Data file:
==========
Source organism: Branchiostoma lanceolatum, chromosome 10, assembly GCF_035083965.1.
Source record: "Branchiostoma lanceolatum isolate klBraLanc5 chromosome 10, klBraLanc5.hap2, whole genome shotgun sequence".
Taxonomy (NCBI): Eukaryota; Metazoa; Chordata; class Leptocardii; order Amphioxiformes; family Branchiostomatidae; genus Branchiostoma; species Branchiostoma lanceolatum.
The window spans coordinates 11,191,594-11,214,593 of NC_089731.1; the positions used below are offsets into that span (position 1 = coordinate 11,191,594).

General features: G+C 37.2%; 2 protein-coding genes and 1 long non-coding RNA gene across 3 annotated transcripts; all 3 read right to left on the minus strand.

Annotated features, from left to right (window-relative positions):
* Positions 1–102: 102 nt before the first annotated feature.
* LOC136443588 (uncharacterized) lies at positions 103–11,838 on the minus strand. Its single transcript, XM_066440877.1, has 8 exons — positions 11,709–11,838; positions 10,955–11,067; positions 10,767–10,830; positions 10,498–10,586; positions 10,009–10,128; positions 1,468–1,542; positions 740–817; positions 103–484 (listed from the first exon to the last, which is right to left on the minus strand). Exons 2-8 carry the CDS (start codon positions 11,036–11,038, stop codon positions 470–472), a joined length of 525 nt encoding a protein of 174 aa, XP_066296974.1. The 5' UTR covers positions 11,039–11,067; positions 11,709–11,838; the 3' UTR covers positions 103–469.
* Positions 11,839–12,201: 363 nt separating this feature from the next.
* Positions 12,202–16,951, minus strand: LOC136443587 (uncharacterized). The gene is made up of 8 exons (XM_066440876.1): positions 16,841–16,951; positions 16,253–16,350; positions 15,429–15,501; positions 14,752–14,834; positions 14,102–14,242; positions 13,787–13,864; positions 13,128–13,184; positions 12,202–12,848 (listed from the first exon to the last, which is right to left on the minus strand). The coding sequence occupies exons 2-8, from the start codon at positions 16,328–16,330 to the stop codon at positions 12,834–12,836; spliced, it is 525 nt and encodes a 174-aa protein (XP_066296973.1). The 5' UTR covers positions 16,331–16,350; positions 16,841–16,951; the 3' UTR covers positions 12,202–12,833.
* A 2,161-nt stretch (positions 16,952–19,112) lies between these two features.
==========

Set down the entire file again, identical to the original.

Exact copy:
Source organism: Branchiostoma lanceolatum, chromosome 10, assembly GCF_035083965.1.
Source record: "Branchiostoma lanceolatum isolate klBraLanc5 chromosome 10, klBraLanc5.hap2, whole genome shotgun sequence".
Taxonomy (NCBI): Eukaryota; Metazoa; Chordata; class Leptocardii; order Amphioxiformes; family Branchiostomatidae; genus Branchiostoma; species Branchiostoma lanceolatum.
The window spans coordinates 11,191,594-11,214,593 of NC_089731.1; the positions used below are offsets into that span (position 1 = coordinate 11,191,594).

General features: G+C 37.2%; 2 protein-coding genes and 1 long non-coding RNA gene across 3 annotated transcripts; all 3 read right to left on the minus strand.

Annotated features, from left to right (window-relative positions):
* Positions 1–102: 102 nt before the first annotated feature.
* LOC136443588 (uncharacterized) lies at positions 103–11,838 on the minus strand. Its single transcript, XM_066440877.1, has 8 exons — positions 11,709–11,838; positions 10,955–11,067; positions 10,767–10,830; positions 10,498–10,586; positions 10,009–10,128; positions 1,468–1,542; positions 740–817; positions 103–484 (listed from the first exon to the last, which is right to left on the minus strand). Exons 2-8 carry the CDS (start codon positions 11,036–11,038, stop codon positions 470–472), a joined length of 525 nt encoding a protein of 174 aa, XP_066296974.1. The 5' UTR covers positions 11,039–11,067; positions 11,709–11,838; the 3' UTR covers positions 103–469.
* Positions 11,839–12,201: 363 nt separating this feature from the next.
* Positions 12,202–16,951, minus strand: LOC136443587 (uncharacterized). The gene is made up of 8 exons (XM_066440876.1): positions 16,841–16,951; positions 16,253–16,350; positions 15,429–15,501; positions 14,752–14,834; positions 14,102–14,242; positions 13,787–13,864; positions 13,128–13,184; positions 12,202–12,848 (listed from the first exon to the last, which is right to left on the minus strand). The coding sequence occupies exons 2-8, from the start codon at positions 16,328–16,330 to the stop codon at positions 12,834–12,836; spliced, it is 525 nt and encodes a 174-aa protein (XP_066296973.1). The 5' UTR covers positions 16,331–16,350; positions 16,841–16,951; the 3' UTR covers positions 12,202–12,833.
* A 2,161-nt stretch (positions 16,952–19,112) lies between these two features.